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Ursa Major

Posted in Adventures With Humans

Ursa Major

Through the past decade or so, I’ve found myself drawn to music, authors, and podcasts that buzzed with a certain energy or tone. For example, there might be music from a specific composer that vibrates something deep inside my core, beyond language; the tone addressing what wants attention in the moment, so I listen on repeat until I understand what it is. Fiction works, has always worked, as not only the characters, but the authors become friends of mine. It is June, 2024, and I have been listening online to a short story read aloud. At this particular time in my life, at this particular scenario on the planet, it is this reading that is drawing up an aspect of my psyche wanting that attention, wanting something to register.

 The story is called, "Fires,"and was written by American writer Rick Bass. I discovered it on the "Selected Shorts" website, where great actors read short fiction in front of live audiences, mostly in New York. Ted Marcoux is the actor reading this piece. Marcoux’s credits include roles on popular TV shows, but the list of his narration work is longer, not surprising once you hear him speak. The tone of his voice, and the tempo with which he reads “Fires,” makes me think of him as a friend of mine.

Bass’s “Fires,” is set Montana, on the Yaak River. A young woman, a runner named Glenda, comes to the area for the summer to train. Marcoux reads in first-person so it is as if he is the character, Joe Barry, hired by Glenda’s brother to bike behind her, armed with a pistol to keep her safe from bears on her runs. It’s not that she’s flighty, or precious; bears are always a concern in these mountains, and the story mentions that a woman had been killed by one not too far back. Glenda is grateful to have Joe as protector. Of course, as you might guess, there blooms an attraction between the pair. I’m not going to ruin the story for you by telling you the ending; I don’t need to in order to explain myself. It’s not the plot points, but rather Marcoux’s tone, and the strength of character Joe Barry portrays that speak to me right now, here as I take stock of where I am in my life.

What is delightfully synchronistic in this stock-taking of mine, is that like in Bass’s story it involves a bear, but instead of the growling type, my bear is a constellation. My sleep has been poor lately, sometimes to the point where I have gotten up and stood out looking at the stars. There is light pollution here, so it’s not like I’m seeing the complete firmament. The most prominent constellation visible to the West has been “The Big Dipper,” also known as Ursa Major, “The Great Bear.” On the recent night when I noticed this bear, the air was warm, and the trees were still and quiet, and it reminded me of a summer evening back around 2015 or so. I was house-sitting for friends who lived in a small village. There was an expansive lawn behind the house, surrounded by trees, but with enough of a clearing that I could see a good chunk of sky. I had gone into town and bought a relatively fresh trout for my dinner. I would have rather caught it myself, but this would do. There was a barbecue set out on the lawn in which I worked up a small fire, then watched the flames reach into the charcoal that I poured on top. While the black charcoal changed to the hot red and grey that was good for cooking, I cleaned the trout, stuffed it with onions and herbs, tied it with butchers’ string, then drizzled it with olive oil. I laid the trout on the barbecue grill, closed the cover and stood looking up at the night sky. When the trout was done, I put it on a plate, then stayed standing there under the stars, picking off flakes and eating the whole thing with my fingers. There was nobody else around, nothing to distract me from this experience, one powerful enough that I remember it.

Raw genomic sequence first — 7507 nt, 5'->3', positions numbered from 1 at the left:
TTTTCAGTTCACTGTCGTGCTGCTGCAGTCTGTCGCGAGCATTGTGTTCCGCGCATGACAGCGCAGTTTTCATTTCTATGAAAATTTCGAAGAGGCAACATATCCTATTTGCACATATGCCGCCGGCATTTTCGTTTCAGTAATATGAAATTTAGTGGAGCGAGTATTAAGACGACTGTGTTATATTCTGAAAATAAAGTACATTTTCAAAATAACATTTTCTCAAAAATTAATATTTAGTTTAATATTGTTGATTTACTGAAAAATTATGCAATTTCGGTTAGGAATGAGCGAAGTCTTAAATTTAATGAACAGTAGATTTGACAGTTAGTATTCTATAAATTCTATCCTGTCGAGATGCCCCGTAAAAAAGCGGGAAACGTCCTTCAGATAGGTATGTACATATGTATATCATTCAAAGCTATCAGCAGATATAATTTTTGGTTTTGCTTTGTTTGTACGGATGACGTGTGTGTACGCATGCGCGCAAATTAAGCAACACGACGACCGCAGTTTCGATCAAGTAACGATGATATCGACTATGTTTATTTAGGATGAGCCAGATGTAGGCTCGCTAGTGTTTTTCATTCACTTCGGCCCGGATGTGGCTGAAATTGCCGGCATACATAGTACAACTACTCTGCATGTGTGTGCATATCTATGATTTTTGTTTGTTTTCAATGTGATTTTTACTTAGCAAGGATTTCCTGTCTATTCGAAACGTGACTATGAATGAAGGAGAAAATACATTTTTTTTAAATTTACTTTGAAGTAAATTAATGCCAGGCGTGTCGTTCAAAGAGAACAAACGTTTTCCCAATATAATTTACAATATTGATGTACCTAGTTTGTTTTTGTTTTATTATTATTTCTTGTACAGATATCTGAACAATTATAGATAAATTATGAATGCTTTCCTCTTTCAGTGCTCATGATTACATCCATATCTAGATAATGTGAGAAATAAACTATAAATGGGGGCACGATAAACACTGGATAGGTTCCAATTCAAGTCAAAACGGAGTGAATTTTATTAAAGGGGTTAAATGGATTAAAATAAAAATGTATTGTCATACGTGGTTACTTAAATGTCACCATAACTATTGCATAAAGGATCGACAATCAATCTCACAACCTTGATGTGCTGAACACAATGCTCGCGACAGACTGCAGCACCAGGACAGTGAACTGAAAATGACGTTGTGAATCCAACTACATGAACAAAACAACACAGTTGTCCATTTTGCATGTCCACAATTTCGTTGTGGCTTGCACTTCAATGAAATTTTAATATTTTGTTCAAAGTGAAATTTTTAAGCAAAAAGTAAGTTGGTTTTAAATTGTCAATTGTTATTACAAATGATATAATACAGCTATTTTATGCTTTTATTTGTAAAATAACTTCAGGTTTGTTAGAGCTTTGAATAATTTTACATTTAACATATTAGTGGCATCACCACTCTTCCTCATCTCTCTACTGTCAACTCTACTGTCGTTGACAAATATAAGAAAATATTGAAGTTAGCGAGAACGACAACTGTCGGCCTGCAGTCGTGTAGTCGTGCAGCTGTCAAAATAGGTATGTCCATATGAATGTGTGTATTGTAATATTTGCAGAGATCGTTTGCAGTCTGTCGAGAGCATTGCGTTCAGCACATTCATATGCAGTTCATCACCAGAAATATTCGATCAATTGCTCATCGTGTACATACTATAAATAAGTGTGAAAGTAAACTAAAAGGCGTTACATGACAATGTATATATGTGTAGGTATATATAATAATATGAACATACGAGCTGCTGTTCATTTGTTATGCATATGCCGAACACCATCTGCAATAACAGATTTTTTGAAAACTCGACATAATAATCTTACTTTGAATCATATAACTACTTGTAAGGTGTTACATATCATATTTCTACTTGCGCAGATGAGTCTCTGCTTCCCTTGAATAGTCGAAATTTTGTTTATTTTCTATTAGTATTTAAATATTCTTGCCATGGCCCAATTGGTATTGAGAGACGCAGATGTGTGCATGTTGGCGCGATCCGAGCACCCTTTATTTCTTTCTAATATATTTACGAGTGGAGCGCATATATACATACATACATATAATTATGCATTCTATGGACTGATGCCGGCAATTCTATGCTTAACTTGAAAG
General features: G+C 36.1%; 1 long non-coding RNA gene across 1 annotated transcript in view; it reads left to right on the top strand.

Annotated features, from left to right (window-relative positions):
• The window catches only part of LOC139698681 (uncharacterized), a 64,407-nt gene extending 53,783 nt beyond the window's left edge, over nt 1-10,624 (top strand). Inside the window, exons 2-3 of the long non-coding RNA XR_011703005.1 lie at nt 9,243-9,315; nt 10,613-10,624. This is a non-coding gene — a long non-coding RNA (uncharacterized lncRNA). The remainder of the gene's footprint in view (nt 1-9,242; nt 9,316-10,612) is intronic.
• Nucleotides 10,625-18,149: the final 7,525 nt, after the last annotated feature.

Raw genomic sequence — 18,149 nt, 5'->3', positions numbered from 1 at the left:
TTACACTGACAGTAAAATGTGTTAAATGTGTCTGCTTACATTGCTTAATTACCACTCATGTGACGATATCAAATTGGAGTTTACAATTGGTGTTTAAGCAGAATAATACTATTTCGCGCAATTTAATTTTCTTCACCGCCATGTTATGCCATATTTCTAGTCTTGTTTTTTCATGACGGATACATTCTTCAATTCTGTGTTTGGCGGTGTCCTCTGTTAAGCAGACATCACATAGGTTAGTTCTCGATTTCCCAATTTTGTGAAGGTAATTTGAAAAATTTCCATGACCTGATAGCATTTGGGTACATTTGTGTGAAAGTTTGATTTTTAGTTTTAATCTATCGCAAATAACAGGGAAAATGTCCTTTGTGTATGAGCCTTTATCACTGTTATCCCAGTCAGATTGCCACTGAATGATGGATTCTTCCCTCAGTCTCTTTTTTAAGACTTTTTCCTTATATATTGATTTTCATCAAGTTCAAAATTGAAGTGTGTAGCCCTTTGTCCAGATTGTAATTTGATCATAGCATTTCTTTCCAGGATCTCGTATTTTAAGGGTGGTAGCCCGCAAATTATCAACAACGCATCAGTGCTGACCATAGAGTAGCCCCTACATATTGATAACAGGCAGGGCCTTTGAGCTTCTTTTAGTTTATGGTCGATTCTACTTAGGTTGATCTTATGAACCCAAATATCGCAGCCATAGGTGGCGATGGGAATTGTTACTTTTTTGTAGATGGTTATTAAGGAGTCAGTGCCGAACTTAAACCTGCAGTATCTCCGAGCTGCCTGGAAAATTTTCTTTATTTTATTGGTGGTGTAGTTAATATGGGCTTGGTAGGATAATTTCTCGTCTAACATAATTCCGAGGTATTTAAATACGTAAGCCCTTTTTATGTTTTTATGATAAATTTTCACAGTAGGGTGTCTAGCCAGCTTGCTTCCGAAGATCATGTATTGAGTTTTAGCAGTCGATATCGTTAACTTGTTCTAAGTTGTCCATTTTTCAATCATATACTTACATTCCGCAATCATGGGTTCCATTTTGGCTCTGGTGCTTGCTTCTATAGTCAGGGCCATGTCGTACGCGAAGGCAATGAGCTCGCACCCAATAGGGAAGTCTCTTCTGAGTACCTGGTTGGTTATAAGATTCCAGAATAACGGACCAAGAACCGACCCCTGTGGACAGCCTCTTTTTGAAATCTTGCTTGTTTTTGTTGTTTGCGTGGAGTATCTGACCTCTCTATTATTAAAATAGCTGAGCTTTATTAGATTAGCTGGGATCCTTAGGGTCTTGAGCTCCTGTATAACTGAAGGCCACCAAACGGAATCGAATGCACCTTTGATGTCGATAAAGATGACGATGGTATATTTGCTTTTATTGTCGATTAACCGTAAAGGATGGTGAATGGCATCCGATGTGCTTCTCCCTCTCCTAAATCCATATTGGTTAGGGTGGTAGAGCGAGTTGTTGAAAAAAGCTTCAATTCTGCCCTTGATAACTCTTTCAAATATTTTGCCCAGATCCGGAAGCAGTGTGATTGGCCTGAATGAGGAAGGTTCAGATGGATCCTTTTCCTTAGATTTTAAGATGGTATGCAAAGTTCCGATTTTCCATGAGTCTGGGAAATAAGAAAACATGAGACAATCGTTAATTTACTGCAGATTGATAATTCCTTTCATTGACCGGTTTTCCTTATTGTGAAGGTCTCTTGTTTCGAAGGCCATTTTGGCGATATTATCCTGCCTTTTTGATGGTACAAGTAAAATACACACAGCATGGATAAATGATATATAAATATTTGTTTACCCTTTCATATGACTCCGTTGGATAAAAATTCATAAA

It is likely that I had noticed that bear in that sky back then. At that time, though somewhat lost, I was focused on healing, acknowledging potential that I felt deep down. I think at that time, I had hope, faith that if I showed up and faced whatever needed to be faced, I could thrive. There has been no significant other since 2011. It seemed like the deal was that I had to attempt this challenge on my own. I did, and healed a remarkable chunk by the time 2023 rolled around. It was after that, when I started to work towards stepping back into the world, that I began to wonder how all of this was going to play out. I’ve always been a bit of an empathic sponge, but the tone of meanness streaming through the world seems nothing short of unsettling; I know I’m not the only one who feels this. From there, beside the barbecue I always thought that I would be okay, but now I’m not so sure. I am too tired to continue running after others; all that showing up, ‘reaching out,’ still seeking a place of belonging after 61 years. I’m more afraid now, afraid that I am losing hope. Perhaps my psyche has got me hooked on Bass’s story because it feels that I might need saving. I never wanted to need saving; I’ve done all I could to avoid it, but if there is a bear–something overwhelming charging from the shadows, catching up like loneliness, like waning hope, despite all the training a person can run only so fast.